Just because we’re Jewish doesn’t mean we have to be friendsFriday, August 20, 2004 | by dan pine
"So? Would you like to join a chavurah?" The cheery voice at the end of the line was the administrator of the synagogue I had recently joined, and she was eager to get me up to speed with temple life.
That included, apparently, joining a chavurah, an ad hoc Jewish friendship circle put together by a chavurah committee (friendship by committee — what a concept).
While I was happy to have joined the shul, this arranged marriage of supposedly like-minded couples didn't strike me as a great idea.
I worried it smacked of desperation. What, I didn't have enough friends already, I needed to go to Yenta the Matchmaker?
My then-wife and I decided to put aside our qualms and give it a shot.
Since swapping life stories seemed too much like group therapy, the six couples decided in advance to make that first meeting more fun: We'd gather for a wine-tasting party at the home of one of the members.
Now, I'm no wine snob, but it's not for lack of trying. Some people are tone deaf. I happen to be tongue deaf. I can't tell a Gewürztraminer from Gatorade, a Rothschild from Robitussin.
I even like Manischewitz.
So when our host -- a wine merchant by trade -- whipped out a fancy corkscrew that must have required military training to operate, I knew I was in trouble.
Everyone gathered around while Dr. Feelgood decanted (winespeak for "poured") six bottles of the right stuff.
He poured a little wine into a crystal goblet, then held the glass up to the light and studied it carefully, as if he were deciphering the Dead Sea Scrolls. Then he swirled the glass, gripping it from the base. "This," he instructed us, "is to volatize the esters."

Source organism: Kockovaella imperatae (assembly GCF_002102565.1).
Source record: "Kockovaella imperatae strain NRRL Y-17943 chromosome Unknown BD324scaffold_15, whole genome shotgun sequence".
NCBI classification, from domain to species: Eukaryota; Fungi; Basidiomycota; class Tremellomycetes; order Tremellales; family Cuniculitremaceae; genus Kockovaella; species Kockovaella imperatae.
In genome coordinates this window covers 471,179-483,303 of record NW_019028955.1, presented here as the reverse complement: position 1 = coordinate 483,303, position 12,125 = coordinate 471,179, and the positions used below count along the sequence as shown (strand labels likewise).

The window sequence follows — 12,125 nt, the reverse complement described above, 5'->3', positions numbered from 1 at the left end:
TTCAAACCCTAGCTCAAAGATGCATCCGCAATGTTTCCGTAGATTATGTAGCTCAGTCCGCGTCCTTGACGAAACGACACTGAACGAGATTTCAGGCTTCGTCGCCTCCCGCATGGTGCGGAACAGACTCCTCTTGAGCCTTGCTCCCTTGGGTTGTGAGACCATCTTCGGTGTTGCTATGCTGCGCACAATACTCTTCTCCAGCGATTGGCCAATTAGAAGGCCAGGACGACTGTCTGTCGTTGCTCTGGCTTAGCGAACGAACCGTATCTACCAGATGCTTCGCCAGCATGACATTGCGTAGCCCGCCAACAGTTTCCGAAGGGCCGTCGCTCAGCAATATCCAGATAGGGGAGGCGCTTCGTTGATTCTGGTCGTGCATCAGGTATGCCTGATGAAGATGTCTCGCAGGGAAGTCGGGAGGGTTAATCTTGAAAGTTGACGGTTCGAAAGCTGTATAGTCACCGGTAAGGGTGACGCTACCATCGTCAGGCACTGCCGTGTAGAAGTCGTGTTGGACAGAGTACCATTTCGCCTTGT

I never knew wine had esters, and I decided I didn't want mine volatized. I didn't want anything volatized.
He stuck his nose in the goblet, way down into it, withdrawing a moment later with a nod of satisfaction. Then everyone picked up a glass (from the base) to receive a portion of wine to sniff, swirl and swill.
Over wine, we began checking each other out, like kids on the first day of school. I learned that everyone in the chavurah made more money than me. They owned successful businesses, lived in posh neighborhoods and sent their kids to private school. I started feeling like a Jewish Jed Clampett.
My wife and I did not attend any more chavurah meetings after that.
So what went wrong?
For one, just because we were all Jewish baby boomers, it didn't mean we would automatically like each other. Relationships are more complex than a list of singles ad qualities, and we rarely equal the sum of our parts.
Secondly, I've found it's hard to make new connections now that the high school and college years are over. There's something about the young-adult heart and soul that makes us uniquely open to fast friendships at that golden age. My best friends today are the same ones I had when I was 20.
Finally, friendship isn't something that can be propped up like a perky houseplant from IKEA. It's more of an old-growth redwood: long in germinating, long in maturing and nearly impossible to topple. Though most of my friends are Jewish, several are not, but I wouldn't trade any of them for a thousand Jewish wine snobs.
Jewish fellowship of the temple brotherhood variety has eluded me for most of my life. I don't do fishing trips or bowling leagues or Monday Night Football beer busts. I've probably missed out on a lot of fun.
The chavurah movement is a good thing; whatever brings Jews together, I'm for. But I'm also glad it wasn't so easy to become instant best buds with someone simply because he or she happened to be Jewish. I like to think real friendship is harder to come by, something along the lines of Shakespeare's dictum: "Those friends thou hast, and their adoption tried/Grapple them to thy soul with hoops of steel."
I'll drink to that.